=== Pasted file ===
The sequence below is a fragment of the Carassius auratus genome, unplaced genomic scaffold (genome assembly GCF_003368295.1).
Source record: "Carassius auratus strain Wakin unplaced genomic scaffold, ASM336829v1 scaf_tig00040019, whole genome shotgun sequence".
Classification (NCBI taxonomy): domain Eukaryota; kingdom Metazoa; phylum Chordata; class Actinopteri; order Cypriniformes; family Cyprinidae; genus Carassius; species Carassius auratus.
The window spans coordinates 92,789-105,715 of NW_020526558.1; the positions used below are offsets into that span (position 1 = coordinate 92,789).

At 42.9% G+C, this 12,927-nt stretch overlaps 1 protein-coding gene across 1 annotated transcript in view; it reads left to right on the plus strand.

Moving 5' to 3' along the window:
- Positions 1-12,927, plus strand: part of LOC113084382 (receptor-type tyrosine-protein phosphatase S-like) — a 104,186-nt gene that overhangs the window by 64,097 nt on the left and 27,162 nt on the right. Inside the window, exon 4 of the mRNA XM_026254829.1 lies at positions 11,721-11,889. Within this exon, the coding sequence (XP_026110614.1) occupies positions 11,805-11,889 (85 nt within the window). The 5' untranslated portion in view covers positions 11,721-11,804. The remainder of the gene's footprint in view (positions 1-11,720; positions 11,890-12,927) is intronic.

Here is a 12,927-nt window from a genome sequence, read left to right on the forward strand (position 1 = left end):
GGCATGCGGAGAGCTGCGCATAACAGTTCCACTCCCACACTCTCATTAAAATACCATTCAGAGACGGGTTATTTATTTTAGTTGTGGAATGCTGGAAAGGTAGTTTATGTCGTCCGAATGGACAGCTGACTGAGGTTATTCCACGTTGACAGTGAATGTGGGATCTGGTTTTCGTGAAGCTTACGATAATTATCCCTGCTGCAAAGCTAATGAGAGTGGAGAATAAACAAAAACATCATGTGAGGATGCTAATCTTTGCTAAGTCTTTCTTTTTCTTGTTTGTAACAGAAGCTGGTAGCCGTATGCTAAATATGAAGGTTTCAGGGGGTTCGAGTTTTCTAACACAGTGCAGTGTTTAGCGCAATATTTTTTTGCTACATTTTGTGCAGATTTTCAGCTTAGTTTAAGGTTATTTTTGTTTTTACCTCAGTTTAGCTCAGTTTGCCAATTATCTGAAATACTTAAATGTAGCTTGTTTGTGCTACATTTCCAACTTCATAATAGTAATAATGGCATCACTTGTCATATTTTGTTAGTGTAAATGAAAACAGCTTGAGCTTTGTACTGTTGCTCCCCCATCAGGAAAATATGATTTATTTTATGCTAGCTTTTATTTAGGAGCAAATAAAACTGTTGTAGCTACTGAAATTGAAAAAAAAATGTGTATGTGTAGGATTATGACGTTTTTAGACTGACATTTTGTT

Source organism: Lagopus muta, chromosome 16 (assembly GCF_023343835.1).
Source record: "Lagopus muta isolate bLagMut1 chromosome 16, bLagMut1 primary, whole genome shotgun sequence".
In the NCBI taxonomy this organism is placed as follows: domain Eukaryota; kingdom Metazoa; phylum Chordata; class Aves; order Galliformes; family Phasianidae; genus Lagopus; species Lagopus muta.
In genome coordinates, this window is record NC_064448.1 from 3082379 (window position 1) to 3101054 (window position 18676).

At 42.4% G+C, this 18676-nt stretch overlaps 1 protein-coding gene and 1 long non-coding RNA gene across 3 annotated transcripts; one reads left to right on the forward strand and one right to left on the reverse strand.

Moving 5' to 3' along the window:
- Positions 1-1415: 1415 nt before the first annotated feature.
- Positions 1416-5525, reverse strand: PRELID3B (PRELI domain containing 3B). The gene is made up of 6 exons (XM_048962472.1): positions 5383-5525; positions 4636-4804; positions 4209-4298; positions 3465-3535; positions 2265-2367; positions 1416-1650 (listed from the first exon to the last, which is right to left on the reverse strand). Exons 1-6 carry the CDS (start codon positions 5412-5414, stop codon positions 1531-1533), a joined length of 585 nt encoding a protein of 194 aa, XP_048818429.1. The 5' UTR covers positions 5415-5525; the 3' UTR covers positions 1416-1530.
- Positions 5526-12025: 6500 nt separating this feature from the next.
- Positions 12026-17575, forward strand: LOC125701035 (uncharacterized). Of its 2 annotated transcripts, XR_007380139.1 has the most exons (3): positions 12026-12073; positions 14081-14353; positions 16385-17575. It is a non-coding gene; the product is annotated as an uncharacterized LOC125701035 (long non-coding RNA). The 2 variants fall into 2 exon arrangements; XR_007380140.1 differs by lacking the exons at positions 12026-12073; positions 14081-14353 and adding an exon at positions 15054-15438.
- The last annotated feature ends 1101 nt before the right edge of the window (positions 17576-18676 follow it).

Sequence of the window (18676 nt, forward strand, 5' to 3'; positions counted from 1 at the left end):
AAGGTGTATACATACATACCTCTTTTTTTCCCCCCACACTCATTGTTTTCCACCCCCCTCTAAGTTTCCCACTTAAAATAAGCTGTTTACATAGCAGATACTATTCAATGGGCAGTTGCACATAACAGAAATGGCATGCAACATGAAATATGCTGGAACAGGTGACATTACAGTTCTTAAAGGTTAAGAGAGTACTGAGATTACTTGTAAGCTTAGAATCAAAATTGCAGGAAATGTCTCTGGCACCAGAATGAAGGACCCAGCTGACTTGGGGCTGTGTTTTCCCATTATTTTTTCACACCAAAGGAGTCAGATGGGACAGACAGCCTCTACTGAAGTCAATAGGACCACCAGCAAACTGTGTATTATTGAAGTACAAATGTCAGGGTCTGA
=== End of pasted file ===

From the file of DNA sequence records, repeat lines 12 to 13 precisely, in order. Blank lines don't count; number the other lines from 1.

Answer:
In the NCBI taxonomy this organism is placed as follows: domain Eukaryota; kingdom Metazoa; phylum Chordata; class Aves; order Galliformes; family Phasianidae; genus Lagopus; species Lagopus muta.
In genome coordinates, this window is record NC_064448.1 from 3082379 (window position 1) to 3101054 (window position 18676).